News Brief

The Trailer for Faraday Okoro's Tribeca Film 'Nigerian Prince' Is Here

The film is due to hit U.S. theaters October 19.

The trailer for Nigerian filmmaker Faraday Okoro's debut feature Nigerian Prince is here, Shadow and Act reports.

We're a month away from the film landing in U.S. theaters and On-Demand since the film got acquired by Vertical Entertainment.

Revisit the synopsis below.

Keep reading... Show less
popular
(From left to right) Stéphane Bak and Marc Zinga in 'The Mercy of the Jungle.' Photo courtesy of TIFF.

Congolese Actor Stéphane Bak on His Intense Experience Shooting 'The Mercy of the Jungle' In Uganda

We catch up with the actor after the film made its North American premiere at TIFF.

When actor Stéphane Bak first got the script for The Mercy of the Jungle (La Miséricorde de la Jungle), he knew there was one person he had to consult: his father. "My dad did school me about this," he says. While Bak was born and raised in France, his parents had emigrated from what was then Zaire in the 1980s—before the events of the movie, and not exactly in the same area, but close enough to be able to pass on firsthand knowledge of the simmering ethnic tensions that underpin the action.

The story takes place in 1998, just after the outbreak of the Second Congo War—which came hot on the heels of the First Congo War. Two Rwandan soldiers find themselves separated from their company and have to make a harrowing trek through the jungle to link back up with their regiment. Bak plays Private Faustin, the young recruit hunting Hutu rebels to avenge his murdered family, a foil to Marc Zinga's seasoned Sergeant Xavier. As a Congolese militia swarms the area, and it becomes increasingly difficult to tell enemies from friends, the two are forced off the road and into the thick vegetation.

Their journey is physically difficult, but the jungle also nurtures them, providing food, water, and shelter. "The title is very explicit in a way," says Bak. It is the human beings they encounter, from rival soldiers and militiamen to the hostile security forces guarding illegal gold mining operations, who bring sudden danger and violence. The challenges are conveyed as much through the actors' physicality as through the minimal dialogue. As for the strain on his face, Bak says it was all real. "To be honest, it was very difficult," he says of the shoot, which took him 25 days. "I had to learn my accent in two weeks." Prior to commencing, there was training with the Ugandan army for realism. Due to the ongoing conflicts in the DRC, the movie itself was shot in Uganda.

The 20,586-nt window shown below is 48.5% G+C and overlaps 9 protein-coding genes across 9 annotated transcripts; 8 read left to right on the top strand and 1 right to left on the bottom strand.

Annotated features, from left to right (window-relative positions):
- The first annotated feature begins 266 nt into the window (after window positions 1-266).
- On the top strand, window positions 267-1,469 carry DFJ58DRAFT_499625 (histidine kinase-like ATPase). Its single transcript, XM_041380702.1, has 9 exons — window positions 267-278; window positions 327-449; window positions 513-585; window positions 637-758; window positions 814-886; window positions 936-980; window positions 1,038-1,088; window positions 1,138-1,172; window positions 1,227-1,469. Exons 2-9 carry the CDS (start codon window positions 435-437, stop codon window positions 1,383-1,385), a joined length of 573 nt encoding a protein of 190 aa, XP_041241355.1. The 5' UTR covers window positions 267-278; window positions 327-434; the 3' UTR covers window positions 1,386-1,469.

Keep reading... Show less
popular

Brazil Has Made Yoruba an Official Language

The language will also be incorporated into primary and secondary school curriculum in the country, says the Minister of Culture.

Yoruba history and culture has an undeniably strong presence in Brazilian society, due of course, to the Transatlantic slave trade which brought millions of enslaved West Africans to the Americas. Despite the inhumanity they faced, many managed to keep their ancestral culture and traditions alive.

Centuries have passed, and Yoruba influences still continue to thrive in various regions of the country, as many Brazilians maintain a strong relationship with the language and religion. Its influence can be seen through the music, food and spiritual practices of various communities. Last month the Ooni of Ife—the spiritual leader of the Yoruba people—visited the country, where he was met by crowds of Black Brazilians who turned up to pay their respects.

This connection will likely remain strong for future generations, as the language has now become an official foreign language in the country.

WATCH: How Ilê Aiyê Brought Blackness Back to Carnival

Brazil's Minister of Culture, Dr. Sérgio Sá Leitão, has said that the language will now be incorporated into primary and secondary school curriculum, reports the Nigerian Voice.

Keep reading... Show less

get okayafrica in your inbox

news.

popular.